Do It Yourself Home Repair: How To Use An Electric Drain Cleaner

Using an electric drain cleaner to unclog a stubborn drain is not as difficult as you might think.

We all know that regular drain cleaning should be part of every homeowner's maintenance schedule. In reality, however, drains do not usually attract our attention until they start backing up. At that point, we panic and, in most cases, call a plumber to clean out our drain. But many common clog drain problems in the home can be easily remedied by using an electric drain cleaner, saving big money in the long run.

An electric drain cleaner - or drain "snake" - is a simple piece of equipment, consisting of an electric motor and a reel of cable. Most units feature a safety foot pedal, a forward/reverse switch and an assortment of bits to use in the drain. These machines are available with different diameter cable, which comes in varying lengths, depending on the length of your drainpipe. Equipment rental stores normally have several different types of electric drain cleaners available for rent, or you can look into purchasing your own unit. Having a unit at home certainly helps in preventative maintenance, and this also saves having to rush out to the rental shop when the drain backs up!

Using an electric drain cleaner is a fairly straightforward procedure. The cable is fed through the drain and the rotating motion breaks through the clog, which is then washed away. Occasionally, a collapsed drain wall or other structural problem causes the clog, at which point, professionals must be called in. Normally, though, a snake will do the job. Make sure that the drain cleaner you select has the correct amount of cable to cover the length of your drainpipe to the street or sewer. If necessary, measure. This machine will do you no good at all if you don't have the right length of cable.



NOTE: Always take proper safety precautions when using an electric drain snake. Safety glasses are recommended to prevent any sewage or other discharges from getting in the eyes. You should also wear rubber glove when you handle the returning cable.

Start by locating the main drain, which is preferable, although you can also go through the drain in the toilet. Select the bit that most closely corresponds to the diameter of your drainpipe and fasten it to the end of the cable. Your goal is to get all the way through the clog to the end of the run of the pipe. With the motor OFF, start feeding the cable into the drain opening, pulling a length off the reel. Once you have fed a "starter" length into the drain, make sure the switch is in the "forward" position, and press the foot pedal, turning on the motor. The motor will turn the reel, which will, in turn, feed the cable into the drain. You should not run this tool unattended since there can be problems if the clog is stubborn and the bit can't go through easily.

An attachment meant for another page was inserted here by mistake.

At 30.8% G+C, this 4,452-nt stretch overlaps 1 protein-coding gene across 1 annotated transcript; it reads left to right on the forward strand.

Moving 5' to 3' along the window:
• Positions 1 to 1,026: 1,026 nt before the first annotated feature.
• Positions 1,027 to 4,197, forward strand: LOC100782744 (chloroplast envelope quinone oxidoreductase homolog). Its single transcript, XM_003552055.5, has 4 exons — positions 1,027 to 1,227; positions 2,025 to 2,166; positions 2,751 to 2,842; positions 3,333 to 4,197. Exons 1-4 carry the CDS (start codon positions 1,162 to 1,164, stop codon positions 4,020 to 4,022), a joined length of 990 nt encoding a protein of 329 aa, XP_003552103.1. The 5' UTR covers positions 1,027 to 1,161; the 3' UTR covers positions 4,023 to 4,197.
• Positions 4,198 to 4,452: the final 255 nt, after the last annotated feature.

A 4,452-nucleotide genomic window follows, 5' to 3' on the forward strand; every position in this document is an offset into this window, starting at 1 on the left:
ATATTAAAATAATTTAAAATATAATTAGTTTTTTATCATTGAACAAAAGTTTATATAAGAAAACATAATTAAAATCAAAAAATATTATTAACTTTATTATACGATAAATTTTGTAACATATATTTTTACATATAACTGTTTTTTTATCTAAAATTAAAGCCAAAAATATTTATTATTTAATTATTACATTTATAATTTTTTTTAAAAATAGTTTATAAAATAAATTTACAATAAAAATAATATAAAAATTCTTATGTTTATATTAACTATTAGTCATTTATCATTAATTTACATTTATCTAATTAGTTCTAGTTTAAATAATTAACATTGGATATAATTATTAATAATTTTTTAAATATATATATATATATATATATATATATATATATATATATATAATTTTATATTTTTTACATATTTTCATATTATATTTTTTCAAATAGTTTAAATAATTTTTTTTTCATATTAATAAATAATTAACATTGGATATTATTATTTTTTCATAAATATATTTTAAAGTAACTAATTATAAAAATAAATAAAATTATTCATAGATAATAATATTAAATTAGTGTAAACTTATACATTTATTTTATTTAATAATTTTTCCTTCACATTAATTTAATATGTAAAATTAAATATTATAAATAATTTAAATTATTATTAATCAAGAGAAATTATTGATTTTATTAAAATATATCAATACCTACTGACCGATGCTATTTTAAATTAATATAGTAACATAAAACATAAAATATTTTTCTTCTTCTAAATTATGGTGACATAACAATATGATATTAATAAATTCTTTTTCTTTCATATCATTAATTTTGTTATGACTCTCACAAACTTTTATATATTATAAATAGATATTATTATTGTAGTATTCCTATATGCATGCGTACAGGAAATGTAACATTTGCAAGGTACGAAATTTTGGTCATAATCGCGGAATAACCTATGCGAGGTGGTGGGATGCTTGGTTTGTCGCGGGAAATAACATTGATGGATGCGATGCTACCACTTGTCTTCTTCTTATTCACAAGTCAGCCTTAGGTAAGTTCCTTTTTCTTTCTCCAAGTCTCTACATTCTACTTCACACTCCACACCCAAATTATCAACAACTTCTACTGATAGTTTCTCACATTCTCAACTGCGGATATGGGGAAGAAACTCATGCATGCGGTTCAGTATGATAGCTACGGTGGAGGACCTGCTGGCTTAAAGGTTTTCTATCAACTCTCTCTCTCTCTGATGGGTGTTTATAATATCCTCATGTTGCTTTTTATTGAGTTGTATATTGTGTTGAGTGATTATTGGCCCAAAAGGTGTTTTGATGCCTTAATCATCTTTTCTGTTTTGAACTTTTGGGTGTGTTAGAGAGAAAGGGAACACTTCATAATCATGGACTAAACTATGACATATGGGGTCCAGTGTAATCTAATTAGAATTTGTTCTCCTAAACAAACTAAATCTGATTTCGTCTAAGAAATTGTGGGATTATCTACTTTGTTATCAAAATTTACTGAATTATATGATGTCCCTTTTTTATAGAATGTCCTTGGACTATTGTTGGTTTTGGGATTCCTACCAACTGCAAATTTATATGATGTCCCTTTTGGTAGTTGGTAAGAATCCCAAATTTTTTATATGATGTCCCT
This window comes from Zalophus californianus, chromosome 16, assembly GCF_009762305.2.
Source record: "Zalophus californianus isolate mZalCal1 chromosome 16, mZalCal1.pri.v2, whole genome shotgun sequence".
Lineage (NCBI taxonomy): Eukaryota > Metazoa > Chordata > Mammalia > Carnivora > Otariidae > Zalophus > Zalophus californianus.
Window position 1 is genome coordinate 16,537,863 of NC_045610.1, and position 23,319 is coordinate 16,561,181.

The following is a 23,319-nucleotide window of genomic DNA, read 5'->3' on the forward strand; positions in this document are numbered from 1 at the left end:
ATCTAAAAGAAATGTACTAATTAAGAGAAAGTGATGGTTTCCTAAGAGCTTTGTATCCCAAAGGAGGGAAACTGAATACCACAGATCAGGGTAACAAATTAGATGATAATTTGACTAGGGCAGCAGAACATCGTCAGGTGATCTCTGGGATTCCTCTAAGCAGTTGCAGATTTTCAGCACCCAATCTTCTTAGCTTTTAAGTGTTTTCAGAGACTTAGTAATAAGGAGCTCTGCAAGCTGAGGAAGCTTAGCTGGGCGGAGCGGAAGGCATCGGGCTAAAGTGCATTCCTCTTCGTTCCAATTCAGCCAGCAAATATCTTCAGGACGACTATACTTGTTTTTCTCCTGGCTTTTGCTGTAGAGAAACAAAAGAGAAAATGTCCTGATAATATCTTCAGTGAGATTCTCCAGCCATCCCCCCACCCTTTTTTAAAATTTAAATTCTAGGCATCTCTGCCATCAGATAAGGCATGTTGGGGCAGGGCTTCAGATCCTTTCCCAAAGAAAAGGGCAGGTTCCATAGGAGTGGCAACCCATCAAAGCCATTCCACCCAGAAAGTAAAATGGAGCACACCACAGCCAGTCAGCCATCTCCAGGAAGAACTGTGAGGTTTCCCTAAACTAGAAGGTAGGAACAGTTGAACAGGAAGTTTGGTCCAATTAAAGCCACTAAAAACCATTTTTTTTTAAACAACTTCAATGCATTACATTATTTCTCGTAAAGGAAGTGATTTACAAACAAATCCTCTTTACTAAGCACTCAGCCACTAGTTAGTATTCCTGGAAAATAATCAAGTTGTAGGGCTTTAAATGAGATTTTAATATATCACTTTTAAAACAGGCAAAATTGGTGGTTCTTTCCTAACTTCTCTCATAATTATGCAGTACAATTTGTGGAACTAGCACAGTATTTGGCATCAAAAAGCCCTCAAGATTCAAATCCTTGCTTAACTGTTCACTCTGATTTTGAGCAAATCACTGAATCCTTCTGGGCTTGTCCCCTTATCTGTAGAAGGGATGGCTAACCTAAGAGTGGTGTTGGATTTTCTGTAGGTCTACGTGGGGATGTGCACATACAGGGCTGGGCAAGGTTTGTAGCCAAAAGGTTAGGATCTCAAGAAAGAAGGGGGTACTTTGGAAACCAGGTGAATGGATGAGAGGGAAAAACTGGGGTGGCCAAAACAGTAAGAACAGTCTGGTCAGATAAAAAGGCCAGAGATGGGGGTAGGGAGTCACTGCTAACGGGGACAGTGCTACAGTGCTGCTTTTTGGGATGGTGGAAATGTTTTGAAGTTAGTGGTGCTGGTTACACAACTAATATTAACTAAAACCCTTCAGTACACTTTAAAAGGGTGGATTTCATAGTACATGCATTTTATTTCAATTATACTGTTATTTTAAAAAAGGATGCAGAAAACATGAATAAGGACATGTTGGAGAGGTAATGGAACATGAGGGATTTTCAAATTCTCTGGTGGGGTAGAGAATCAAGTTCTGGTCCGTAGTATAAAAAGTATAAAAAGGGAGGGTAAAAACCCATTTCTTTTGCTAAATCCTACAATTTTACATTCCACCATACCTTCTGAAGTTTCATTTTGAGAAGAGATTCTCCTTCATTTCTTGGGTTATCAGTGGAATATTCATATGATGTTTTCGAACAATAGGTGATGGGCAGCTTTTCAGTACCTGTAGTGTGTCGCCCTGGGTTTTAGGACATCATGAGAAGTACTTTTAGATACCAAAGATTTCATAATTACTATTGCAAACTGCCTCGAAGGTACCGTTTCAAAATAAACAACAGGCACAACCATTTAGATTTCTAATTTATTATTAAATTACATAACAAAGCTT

Once you have fed all the cable through the drain, stop the motor and switch the machine to "reverse." Depress the foot pedal, starting the machine. The reel will change direction and begin to pull the cable out of the drain. Be careful not to pull the cable manually. It is easy for a glove to get caught up in the twisting action of the cable, which could cause injury.

When the entire length of cable is back on the reel, run some water - either through the sink or by flushing the toilet. This will remove residue left from the clogged area. If water is flowing well, your job is done. If not, go through the procedure again using a different bit. Keep repeating this procedure until your drain is no longer clogged.

Practice preventative maintenance and clean your drain once a month. You can use commercial drain cleaners, but be very careful with the contents, especially if you have small children in the house. Pets can also be endangered by ingesting spilled chemicals. A better method is to use baking soda and white vinegar. This is very simple, yet very effective. Sprinkle a cup of baking soda into your drain, and then flush with three cups of boiling water. Allow this to work in the drain for twenty minutes, and then pour a cup of white vinegar down the drain. The vinegar interacts with the baking soda to create a powerful bubbling affect that chews through clogs. This will help keep the drain flowing smoothly, lengthening the time between required cleanings.

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